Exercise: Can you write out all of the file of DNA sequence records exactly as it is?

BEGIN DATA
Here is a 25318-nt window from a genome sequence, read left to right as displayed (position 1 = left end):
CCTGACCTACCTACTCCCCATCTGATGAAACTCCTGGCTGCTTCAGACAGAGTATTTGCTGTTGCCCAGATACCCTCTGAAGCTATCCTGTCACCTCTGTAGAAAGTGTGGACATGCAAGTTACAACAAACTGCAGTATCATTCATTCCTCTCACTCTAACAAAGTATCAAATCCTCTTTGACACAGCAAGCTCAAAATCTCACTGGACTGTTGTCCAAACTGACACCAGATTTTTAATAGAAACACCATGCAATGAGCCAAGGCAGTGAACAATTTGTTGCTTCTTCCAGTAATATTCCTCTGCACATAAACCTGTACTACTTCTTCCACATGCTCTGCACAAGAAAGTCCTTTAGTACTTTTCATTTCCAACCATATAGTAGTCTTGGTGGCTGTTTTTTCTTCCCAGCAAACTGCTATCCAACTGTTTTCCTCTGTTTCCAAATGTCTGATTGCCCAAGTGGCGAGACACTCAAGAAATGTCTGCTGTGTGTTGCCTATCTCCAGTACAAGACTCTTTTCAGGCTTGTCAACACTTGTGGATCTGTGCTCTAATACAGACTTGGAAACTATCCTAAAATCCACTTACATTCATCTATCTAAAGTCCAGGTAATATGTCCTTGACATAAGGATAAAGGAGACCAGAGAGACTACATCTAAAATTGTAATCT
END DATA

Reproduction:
Here is a 25318-nt window from a genome sequence, read left to right as displayed (position 1 = left end):
CCTGACCTACCTACTCCCCATCTGATGAAACTCCTGGCTGCTTCAGACAGAGTATTTGCTGTTGCCCAGATACCCTCTGAAGCTATCCTGTCACCTCTGTAGAAAGTGTGGACATGCAAGTTACAACAAACTGCAGTATCATTCATTCCTCTCACTCTAACAAAGTATCAAATCCTCTTTGACACAGCAAGCTCAAAATCTCACTGGACTGTTGTCCAAACTGACACCAGATTTTTAATAGAAACACCATGCAATGAGCCAAGGCAGTGAACAATTTGTTGCTTCTTCCAGTAATATTCCTCTGCACATAAACCTGTACTACTTCTTCCACATGCTCTGCACAAGAAAGTCCTTTAGTACTTTTCATTTCCAACCATATAGTAGTCTTGGTGGCTGTTTTTTCTTCCCAGCAAACTGCTATCCAACTGTTTTCCTCTGTTTCCAAATGTCTGATTGCCCAAGTGGCGAGACACTCAAGAAATGTCTGCTGTGTGTTGCCTATCTCCAGTACAAGACTCTTTTCAGGCTTGTCAACACTTGTGGATCTGTGCTCTAATACAGACTTGGAAACTATCCTAAAATCCACTTACATTCATCTATCTAAAGTCCAGGTAATATGTCCTTGACATAAGGATAAAGGAGACCAGAGAGACTACATCTAAAATTGTAATCT